Multisubunit RNA polymerases are targets of sophisticated signal transduction pathways that link environmental or temporal cues to changes in gene expression. Here we show that the sigma 54 protein (σ54), responsible for promoter specific binding by bacterial RNA polymerase, undergoes a nucleotide hydrolysis dependent isomerization on DNA. Changes in protein structure are evident. The isomerization has all the known requirements of σ54-dependent transcription, including a dependence on enhancer binding activator proteins and occurs independently of the core RNA polymerase. We suggest that activator driven changes in σ54 conformation trigger the conversion of a transcriptionally silent RNA polymerase conformation to one able to interact productively with template DNA. Our results illustrate the types of changes that must occur for multisubunit complexes to manipulate DNA, and show that transcription activators can remodel key nucleoprotein structures to achieve direct activation of transcription.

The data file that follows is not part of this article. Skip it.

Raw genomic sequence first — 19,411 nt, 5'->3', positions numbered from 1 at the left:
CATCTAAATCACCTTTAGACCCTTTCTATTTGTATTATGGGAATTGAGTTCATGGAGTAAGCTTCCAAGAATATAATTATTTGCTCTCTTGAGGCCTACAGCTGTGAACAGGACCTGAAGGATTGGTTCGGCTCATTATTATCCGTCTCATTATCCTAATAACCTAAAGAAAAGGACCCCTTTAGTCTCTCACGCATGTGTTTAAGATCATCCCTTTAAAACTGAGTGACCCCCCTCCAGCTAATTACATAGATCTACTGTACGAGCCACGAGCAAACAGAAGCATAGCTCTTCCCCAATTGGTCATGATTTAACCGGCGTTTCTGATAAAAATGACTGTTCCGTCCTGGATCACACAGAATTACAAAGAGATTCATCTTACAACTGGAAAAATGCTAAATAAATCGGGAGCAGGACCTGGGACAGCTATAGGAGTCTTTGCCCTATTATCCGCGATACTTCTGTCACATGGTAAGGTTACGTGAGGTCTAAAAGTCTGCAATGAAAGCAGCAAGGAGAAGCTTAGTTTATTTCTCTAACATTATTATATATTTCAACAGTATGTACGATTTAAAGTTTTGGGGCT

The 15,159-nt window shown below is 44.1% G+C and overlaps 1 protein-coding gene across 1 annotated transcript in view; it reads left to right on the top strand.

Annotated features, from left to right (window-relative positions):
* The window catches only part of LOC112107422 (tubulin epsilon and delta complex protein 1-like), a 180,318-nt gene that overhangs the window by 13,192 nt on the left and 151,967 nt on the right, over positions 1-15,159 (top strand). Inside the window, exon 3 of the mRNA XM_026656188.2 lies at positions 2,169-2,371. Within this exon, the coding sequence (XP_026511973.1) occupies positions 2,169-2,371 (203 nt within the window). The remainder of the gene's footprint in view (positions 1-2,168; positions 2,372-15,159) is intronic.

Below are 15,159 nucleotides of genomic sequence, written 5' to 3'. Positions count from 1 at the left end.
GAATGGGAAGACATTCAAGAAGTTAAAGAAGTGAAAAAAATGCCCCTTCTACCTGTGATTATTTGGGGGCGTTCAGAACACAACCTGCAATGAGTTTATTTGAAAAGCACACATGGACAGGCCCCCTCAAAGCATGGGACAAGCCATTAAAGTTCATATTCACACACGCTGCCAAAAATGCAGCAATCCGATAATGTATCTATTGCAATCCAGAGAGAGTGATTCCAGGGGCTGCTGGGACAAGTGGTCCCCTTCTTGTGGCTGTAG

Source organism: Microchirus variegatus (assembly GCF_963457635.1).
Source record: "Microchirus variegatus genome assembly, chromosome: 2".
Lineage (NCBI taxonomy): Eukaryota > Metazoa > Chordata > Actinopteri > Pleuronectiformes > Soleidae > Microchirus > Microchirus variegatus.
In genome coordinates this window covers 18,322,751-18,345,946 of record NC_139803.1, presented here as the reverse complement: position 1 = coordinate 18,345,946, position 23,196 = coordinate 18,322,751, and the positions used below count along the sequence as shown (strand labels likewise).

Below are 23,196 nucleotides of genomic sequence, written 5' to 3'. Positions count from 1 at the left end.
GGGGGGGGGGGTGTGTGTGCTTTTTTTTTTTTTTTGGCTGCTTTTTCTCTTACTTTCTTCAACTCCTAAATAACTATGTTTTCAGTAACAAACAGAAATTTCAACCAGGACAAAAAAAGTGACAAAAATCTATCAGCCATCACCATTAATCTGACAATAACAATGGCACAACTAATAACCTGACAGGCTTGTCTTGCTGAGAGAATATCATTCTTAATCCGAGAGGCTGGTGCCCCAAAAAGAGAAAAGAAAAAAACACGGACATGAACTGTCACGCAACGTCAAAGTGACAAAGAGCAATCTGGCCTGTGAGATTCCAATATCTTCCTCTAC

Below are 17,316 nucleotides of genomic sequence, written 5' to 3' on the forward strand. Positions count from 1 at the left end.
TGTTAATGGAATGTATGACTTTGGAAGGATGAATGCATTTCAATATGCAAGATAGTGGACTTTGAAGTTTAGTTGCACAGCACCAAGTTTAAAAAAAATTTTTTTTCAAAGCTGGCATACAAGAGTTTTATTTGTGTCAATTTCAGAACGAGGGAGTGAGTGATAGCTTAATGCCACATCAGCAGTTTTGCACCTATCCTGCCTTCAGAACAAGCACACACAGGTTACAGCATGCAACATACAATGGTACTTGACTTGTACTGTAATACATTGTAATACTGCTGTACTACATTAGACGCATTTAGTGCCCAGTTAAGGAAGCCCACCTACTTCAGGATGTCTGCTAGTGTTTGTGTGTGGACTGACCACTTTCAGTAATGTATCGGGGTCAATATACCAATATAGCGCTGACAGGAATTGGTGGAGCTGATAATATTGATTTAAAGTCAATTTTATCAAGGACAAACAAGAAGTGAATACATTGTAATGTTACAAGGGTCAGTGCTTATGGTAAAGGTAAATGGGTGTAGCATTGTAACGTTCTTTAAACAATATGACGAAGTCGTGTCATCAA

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Work was supported by a Wellcome trust project grant to M.B. M.T.G. was supported by a CEC Marie Curie fellowship. We thank S. Kustu, L.J. Reitzer, R. Wassem and S.R. Wigneshweraraj for purified activator proteins, E. Morett for the pspF mutants, D. Studholme for valuable comments on the manuscript and P. Geiduschek for his constructive comments on the early work.
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Cannon, W., Gallegos, M. & Buck, M. Isomerization of a binary sigma–promoter DNA complex by transcription activators. Nat Struct Mol Biol 7, 594–601 (2000). https://doi.org/10.1038/76830
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